“literally and metaphorically get your head down… literally and metaphorically get your head down… literally and metaphorically get your head down”
And before I knew it I was out of the Blackfriars underpass and I could see the Houses of Parliament. A quick check with three miles to go told me that even three six and a half minute miles would get me home in a new PB. I was in pain and struggling, but I was also sure I could hang on.
As I ran down Birdcage Walk I saw a friend – Catherine – on my right and gave her a wave. At that point it was a matter of grabbing every second I could to push my new PB as far as I could. My mantra had changed:
“Just run… just run… just run”
And on to the finish line. I only had the official clock on the gantry to go on as I had accidentally stopped my watch much earlier in the race. The clock said 2:37:20-something. I thought I had taken five seconds to cross the finish line, so it was going to be a PB by a minute at least. To say I was delighted is a massive understatement.
In the end, after I met up with my wife and my parents, I found out that my official chip time was 2:37:07 – a PB by a minute and a half and good enough for 105th place out of 35,000+ runners.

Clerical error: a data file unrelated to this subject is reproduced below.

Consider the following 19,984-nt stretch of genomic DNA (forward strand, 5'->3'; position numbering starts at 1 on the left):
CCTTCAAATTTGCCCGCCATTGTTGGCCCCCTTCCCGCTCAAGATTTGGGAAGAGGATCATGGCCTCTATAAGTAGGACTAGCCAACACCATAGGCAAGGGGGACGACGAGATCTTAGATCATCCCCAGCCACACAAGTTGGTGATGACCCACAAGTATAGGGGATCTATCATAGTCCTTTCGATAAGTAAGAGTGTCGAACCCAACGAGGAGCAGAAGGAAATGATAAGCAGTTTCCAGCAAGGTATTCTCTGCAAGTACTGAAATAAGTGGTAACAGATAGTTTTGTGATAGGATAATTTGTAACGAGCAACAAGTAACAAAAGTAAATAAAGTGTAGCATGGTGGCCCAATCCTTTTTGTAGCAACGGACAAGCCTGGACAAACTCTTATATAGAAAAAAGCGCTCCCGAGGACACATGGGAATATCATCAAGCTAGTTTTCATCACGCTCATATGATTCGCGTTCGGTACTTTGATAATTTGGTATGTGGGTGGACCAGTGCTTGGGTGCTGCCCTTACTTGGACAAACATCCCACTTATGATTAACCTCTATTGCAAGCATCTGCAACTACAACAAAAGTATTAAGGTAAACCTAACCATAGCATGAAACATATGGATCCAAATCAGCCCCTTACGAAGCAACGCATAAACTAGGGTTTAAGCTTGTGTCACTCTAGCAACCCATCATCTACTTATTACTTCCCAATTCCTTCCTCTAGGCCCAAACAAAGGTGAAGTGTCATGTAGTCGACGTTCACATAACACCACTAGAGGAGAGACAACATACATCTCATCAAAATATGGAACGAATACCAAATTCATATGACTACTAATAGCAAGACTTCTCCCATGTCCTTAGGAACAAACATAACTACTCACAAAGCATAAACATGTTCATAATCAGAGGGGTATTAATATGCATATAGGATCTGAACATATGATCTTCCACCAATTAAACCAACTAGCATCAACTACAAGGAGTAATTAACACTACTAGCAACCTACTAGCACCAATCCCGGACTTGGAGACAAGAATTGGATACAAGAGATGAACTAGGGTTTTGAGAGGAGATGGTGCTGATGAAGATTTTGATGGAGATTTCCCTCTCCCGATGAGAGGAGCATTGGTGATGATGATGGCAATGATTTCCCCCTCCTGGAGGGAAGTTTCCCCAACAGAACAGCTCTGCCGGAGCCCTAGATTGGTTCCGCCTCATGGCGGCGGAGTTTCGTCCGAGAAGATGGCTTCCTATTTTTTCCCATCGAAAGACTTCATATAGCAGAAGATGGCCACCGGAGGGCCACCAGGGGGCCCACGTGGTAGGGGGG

What did I learn?
Here are my conclusions from this run
I obviously trained better than I thought I had
More gels is a good thing – one every 20 minutes for me in future
I race better when I am relaxed
It is always hot on the day of the London marathon
The crowds in London are the best of any race I have ever done (and that includes New York, Berlin, Paris, etc)
Being slightly reckless with my pacing worked for me – I slowed down, but I was expecting it and could work harder to minimise the decline in speed
I still have the hunger to push myself to become the best runner I can be and I am not there yet…
Disclaimer – I PB’d so everything in this article could be rose-tinted nonsense emanating from a deliriously happy brain…
It seems as though every year, the organisers of the London marathon bring together “the greatest field ever assembled” for their race – London is one of the six major marathons and is an iconic race on the bucket list of runners from the very elite all the way to the back of the pack. So the job of getting the best runners in the world to London, whilst obviously not easy, is something that the London marathon organisers pride themselves on. But perhaps this year more than any other, in the afterglow of the Olympics, Hugh Brasher, the London Marathon race director, has outdone himself by bringing together a really incredible men’s field. And today, thanks to the marathon’s sponsors adidas, I got to meet three of them: Patrick Makau, Wilson Kipsang and Geoffrey Mutai – the fastest three men over 26.2 miles ever.